Children and youth can call 250-723-2040 to talk to someone at any time.

Support groups and collectives

From skin colour and gender, to interests and social callings, we’re all different. AMS resource groups are run by students and aim to support, protect, and celebrate the different backgrounds and beliefs of its membership.

Color Connected Against Racism CollectiveAn AMS resource group that works to end racism, and all forms of oppression, discrimination and
UBC Social Justice CentreThe Social Justice Centre is a resource group that works toward progressive social change, inclusivity, and equity through a survivor-centric, harm reduction, radical, feminist, decolonial, anti-oppression
UBC Pride CollectiveThe Pride Collective is an AMS resource group that offers educational and social services dealing with sexual and gender diversity to the UBC community, including but not limited to students, staff, and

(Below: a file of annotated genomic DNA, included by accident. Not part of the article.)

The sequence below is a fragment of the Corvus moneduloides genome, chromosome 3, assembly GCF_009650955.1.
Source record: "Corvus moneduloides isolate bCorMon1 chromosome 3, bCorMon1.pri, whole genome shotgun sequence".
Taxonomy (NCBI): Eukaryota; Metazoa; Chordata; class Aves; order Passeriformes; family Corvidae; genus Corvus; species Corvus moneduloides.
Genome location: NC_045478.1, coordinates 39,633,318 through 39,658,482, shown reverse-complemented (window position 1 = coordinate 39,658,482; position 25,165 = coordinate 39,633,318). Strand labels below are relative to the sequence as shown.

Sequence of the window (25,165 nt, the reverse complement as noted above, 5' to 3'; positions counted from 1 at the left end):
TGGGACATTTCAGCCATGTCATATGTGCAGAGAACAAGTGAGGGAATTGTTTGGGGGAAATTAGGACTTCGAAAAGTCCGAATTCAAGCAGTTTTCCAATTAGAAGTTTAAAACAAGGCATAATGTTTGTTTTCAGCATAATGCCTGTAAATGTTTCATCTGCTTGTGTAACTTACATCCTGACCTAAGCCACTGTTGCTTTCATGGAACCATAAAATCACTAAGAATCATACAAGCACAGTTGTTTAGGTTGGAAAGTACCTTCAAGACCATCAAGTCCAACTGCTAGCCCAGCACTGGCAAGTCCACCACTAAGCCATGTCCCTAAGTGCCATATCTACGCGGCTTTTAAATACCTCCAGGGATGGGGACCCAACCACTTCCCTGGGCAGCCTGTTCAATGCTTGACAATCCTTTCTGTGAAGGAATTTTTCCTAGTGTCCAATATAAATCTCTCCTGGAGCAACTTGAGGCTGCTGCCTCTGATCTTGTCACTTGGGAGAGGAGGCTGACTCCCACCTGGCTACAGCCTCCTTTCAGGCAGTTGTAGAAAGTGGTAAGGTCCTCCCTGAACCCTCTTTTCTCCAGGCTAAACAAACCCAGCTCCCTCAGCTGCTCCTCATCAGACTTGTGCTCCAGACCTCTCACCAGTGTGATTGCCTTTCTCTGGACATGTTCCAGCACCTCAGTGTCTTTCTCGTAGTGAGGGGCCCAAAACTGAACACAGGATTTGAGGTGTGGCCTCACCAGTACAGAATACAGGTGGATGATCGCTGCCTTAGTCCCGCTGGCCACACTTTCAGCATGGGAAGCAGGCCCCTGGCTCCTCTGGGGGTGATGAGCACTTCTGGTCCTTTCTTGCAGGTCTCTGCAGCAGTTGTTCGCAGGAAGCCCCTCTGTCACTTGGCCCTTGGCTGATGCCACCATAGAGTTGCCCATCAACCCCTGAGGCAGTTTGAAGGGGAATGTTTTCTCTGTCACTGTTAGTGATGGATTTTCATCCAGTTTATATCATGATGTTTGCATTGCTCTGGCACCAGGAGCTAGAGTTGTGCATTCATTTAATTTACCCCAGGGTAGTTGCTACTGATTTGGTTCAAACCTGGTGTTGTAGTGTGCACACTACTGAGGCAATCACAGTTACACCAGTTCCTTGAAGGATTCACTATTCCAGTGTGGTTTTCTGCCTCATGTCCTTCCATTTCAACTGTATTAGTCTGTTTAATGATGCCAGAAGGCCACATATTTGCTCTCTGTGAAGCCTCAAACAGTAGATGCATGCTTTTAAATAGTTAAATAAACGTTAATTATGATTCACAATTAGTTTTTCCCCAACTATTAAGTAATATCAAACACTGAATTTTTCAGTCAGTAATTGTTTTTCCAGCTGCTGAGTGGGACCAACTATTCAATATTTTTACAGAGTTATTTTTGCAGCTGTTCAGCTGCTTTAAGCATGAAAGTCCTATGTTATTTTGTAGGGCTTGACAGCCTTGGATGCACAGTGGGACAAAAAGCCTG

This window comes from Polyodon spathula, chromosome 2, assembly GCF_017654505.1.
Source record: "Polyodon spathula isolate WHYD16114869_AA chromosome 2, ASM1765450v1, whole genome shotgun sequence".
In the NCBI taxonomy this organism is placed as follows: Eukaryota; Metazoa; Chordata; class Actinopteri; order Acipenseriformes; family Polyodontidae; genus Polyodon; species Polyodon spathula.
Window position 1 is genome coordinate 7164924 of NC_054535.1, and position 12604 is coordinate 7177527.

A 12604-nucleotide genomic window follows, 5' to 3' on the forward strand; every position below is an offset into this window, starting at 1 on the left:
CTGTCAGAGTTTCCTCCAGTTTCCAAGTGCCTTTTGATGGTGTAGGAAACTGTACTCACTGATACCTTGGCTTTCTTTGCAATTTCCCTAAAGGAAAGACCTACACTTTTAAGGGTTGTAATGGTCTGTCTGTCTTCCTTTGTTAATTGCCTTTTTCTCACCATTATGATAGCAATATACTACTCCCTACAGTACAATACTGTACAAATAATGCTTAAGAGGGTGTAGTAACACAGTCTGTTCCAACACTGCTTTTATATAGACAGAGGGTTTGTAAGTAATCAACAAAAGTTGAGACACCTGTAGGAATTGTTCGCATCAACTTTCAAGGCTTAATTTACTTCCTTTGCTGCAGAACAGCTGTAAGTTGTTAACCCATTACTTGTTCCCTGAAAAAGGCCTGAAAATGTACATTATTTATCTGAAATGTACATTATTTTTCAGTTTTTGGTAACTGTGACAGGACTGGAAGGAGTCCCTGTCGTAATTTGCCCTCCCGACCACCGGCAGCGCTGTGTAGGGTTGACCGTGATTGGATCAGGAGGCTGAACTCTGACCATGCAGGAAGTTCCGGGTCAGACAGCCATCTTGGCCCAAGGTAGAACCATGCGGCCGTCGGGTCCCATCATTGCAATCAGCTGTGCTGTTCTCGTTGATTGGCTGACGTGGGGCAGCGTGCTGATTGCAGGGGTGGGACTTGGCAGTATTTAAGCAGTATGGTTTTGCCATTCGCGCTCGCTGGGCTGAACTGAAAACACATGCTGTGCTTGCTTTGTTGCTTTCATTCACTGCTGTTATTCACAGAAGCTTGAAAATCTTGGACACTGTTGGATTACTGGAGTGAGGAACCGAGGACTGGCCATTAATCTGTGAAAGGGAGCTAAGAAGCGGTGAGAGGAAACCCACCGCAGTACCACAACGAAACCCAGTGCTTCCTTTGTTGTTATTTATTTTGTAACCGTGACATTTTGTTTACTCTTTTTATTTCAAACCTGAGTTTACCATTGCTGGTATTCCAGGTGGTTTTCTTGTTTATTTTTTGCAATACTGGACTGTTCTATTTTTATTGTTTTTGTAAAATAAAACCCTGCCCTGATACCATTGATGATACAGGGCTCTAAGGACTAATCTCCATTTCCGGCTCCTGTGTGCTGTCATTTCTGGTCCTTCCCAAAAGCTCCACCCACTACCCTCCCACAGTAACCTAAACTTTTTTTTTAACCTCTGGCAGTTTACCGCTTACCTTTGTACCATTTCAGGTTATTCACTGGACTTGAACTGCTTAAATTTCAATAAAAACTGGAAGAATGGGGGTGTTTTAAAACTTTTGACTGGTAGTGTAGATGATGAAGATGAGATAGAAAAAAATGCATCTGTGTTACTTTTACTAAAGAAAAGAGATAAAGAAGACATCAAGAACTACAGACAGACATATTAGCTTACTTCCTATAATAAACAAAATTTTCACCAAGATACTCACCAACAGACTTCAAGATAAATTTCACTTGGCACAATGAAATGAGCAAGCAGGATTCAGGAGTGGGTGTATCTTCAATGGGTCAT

Women’s CentreThis student run organization has existed for over 40 years to support anybody that has faced gender-based oppression, and has experienced, will experience, or is experiencing
University Multi Faith Chaplains AssociationThe current membership includes Buddhist, Muslim, Jewish, Christian, and Bahá’í representation. Among Christian denominations you will find representatives from theAnglican, Baptist, Brethren Tradition, Pentecostal, Presbyterian, Roman Catholic, and United Churches. The main function of the chaplains is to help members of the UBC community to engage with their spirituality and faith.Craig O’Brien- Coordinating